Argument

Canceling the Mullahs' Credit Card

How to sever Iran's financial lifeline.

The Society for Worldwide Interbank Financial Telecommunication, better known as SWIFT, is a member-owned cooperative that provides some 10,000 financial institutions worldwide with the means to exchange secure electronic financial messages. If you've ever transferred funds from one bank account to another, you've probably used SWIFT's ubiquitous secure messaging system. But on Feb. 2, the network will receive a different kind of message from the U.S. Congress: Stop facilitating Iranian financial transactions that violate U.S. and European laws.

The Senate Banking Committee is now hard at work on an amendment to new sanctions legislation making its way through Congress known as the Iran Sanctions, Accountability and Human Rights Act, filed by Sen. Robert Menendez (D-N.J.), and Sen. Roger Wicker (R-Miss.). Sen. Mark Kirk (R-Ill.), now recovering from a recent stroke, inspired the amendment, and in the spirit of bipartisanship, his colleagues are carrying it forward.

Based just outside Brussels and overseen by the National Bank of Belgium, SWIFT is the electronic bloodstream of the global financial system. It is composed of the most powerful financial institutions in the world. While other companies can enable secure financial transactions, SWIFT is the clear market leader. In other words, this legislation could have far-reaching ramifications.

Tehran uses SWIFT's technology to conduct business with its trading partners, to sell its oil, to raise capital for its energy sector, to procure energy-related equipment and technology, and to buy and sell other goods and services. Indeed, 19 Iranian banks and 25 Iranian entities reportedly used SWIFT more than 2 million times in 2010. These transactions, the Wall Street Journal noted in a recent editorial, amounted to $35 billion in trade with Europe alone. And they almost certainly violate existing sanctions laws. Cutting off this source of cash could be hugely consequential for those who seek to peaceably halt the Islamic Republic from developing a nuclear weapon.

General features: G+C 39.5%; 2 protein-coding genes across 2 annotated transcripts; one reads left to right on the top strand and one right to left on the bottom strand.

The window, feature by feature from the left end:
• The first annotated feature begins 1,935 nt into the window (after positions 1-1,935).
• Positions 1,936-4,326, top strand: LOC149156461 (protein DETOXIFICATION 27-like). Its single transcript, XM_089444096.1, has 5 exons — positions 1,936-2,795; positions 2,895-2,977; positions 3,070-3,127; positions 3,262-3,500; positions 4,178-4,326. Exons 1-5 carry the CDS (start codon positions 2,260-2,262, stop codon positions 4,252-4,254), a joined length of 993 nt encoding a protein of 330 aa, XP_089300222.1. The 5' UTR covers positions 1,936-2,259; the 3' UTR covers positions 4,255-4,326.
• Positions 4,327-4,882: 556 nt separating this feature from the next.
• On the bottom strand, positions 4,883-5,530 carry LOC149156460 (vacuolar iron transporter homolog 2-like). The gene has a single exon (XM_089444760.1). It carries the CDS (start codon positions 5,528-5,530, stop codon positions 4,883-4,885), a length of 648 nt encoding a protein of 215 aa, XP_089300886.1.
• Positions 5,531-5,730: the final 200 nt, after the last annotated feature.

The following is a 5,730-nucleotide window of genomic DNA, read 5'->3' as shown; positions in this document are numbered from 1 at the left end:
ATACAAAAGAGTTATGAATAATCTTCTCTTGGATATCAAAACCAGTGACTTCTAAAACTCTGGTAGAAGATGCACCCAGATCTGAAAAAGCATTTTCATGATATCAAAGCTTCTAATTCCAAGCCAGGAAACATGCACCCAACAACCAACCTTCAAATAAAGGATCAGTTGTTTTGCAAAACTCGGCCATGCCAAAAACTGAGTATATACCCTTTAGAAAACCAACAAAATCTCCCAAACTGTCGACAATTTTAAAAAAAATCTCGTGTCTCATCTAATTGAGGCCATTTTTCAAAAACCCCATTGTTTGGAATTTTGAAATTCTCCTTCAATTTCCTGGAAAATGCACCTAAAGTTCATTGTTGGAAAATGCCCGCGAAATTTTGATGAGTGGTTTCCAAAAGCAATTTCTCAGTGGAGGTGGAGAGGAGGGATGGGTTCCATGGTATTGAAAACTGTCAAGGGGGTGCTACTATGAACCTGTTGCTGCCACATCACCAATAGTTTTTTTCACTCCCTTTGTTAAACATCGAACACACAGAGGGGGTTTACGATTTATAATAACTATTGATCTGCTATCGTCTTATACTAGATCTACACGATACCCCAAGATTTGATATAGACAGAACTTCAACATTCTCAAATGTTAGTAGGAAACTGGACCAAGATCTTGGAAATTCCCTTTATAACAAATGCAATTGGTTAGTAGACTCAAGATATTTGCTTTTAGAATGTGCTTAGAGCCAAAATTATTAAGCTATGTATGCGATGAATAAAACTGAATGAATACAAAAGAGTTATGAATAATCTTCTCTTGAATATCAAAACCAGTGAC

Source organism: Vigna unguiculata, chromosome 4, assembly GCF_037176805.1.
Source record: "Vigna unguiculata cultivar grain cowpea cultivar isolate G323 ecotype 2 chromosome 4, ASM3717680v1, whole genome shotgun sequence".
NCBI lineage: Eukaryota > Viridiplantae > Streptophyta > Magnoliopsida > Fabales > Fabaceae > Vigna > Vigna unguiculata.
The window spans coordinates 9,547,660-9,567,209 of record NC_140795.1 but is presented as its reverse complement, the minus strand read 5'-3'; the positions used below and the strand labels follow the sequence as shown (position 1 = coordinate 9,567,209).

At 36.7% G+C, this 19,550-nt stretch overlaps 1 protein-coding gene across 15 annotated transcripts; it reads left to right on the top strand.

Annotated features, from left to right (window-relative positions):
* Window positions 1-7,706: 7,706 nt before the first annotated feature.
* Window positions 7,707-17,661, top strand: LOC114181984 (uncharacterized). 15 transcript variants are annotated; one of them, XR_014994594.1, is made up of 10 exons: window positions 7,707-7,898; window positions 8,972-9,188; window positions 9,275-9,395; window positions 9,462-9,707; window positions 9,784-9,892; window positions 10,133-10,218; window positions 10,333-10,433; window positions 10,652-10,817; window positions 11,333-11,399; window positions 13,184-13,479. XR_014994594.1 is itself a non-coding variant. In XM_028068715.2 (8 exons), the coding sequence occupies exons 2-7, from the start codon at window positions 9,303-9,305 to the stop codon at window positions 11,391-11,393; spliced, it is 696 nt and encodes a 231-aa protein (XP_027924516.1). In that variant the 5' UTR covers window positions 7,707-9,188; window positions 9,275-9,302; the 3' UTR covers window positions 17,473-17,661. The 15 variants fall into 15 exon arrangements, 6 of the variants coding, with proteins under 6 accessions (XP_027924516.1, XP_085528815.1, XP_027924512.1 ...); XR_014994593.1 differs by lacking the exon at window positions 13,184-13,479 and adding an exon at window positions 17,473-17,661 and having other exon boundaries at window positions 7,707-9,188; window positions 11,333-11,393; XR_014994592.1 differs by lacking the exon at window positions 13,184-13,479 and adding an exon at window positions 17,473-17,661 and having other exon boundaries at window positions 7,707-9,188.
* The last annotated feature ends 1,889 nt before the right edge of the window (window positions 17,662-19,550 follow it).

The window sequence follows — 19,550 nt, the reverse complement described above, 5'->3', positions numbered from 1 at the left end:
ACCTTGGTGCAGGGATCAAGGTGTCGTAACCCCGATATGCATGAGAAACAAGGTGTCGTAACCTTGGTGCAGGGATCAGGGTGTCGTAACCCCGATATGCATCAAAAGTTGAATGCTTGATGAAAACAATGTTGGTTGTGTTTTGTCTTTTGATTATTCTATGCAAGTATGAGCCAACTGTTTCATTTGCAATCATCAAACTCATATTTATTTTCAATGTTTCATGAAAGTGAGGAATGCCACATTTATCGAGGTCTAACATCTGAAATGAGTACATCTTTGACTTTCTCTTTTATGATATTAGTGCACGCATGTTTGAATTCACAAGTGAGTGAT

SWIFT represents one of Tehran's last entry points into the world financial system. In recent years, the United States and the European Union have sanctioned scores of banks, energy companies, and other entities under the control of Iran's Islamic Revolutionary Guard Corps (IRGC) -- which Washington has designated a terrorist organization -- for their connections to nuclear proliferation and terrorist activities. This includes banks like Mellat, Sepah, Saderat, Post, and the Central Bank of Iran.

Opponents of further Iran sanctions will argue that eliminating Iran's access to SWIFT will destroy the Iranian economy. This was a common refrain during the legislative battle over Congress's bid to sanction the Central Bank of Iran, the Treasury Department's designation of 23 IRGC-controlled banks, and the 2010 congressional legislation imposing secondary sanctions on financial institutions that transact with the designated banks.

But even though this concern has not yet come to pass, it should not be dismissed out of hand. Like the Central Bank sanctions that President Barack Obama signed into law in December 2011, any new legislation should allow Iranian banks access to SWIFT to buy food, medicine, and medical devices. It should also allow Iran to sell some of its oil to mitigate the risk of a spike in global oil prices, as long as those sales meet guidelines on oil trades governed by existing U.S. law.

But for all of the warnings against sparking a humanitarian crisis in Iran, it's important to remember that there's an equally strong humanitarian justification for sanctions that deter the most dangerous state sponsor of worldwide terrorism from crossing the nuclear threshold. One can only imagine the humanitarian crises an Iranian nuclear strike could precipitate.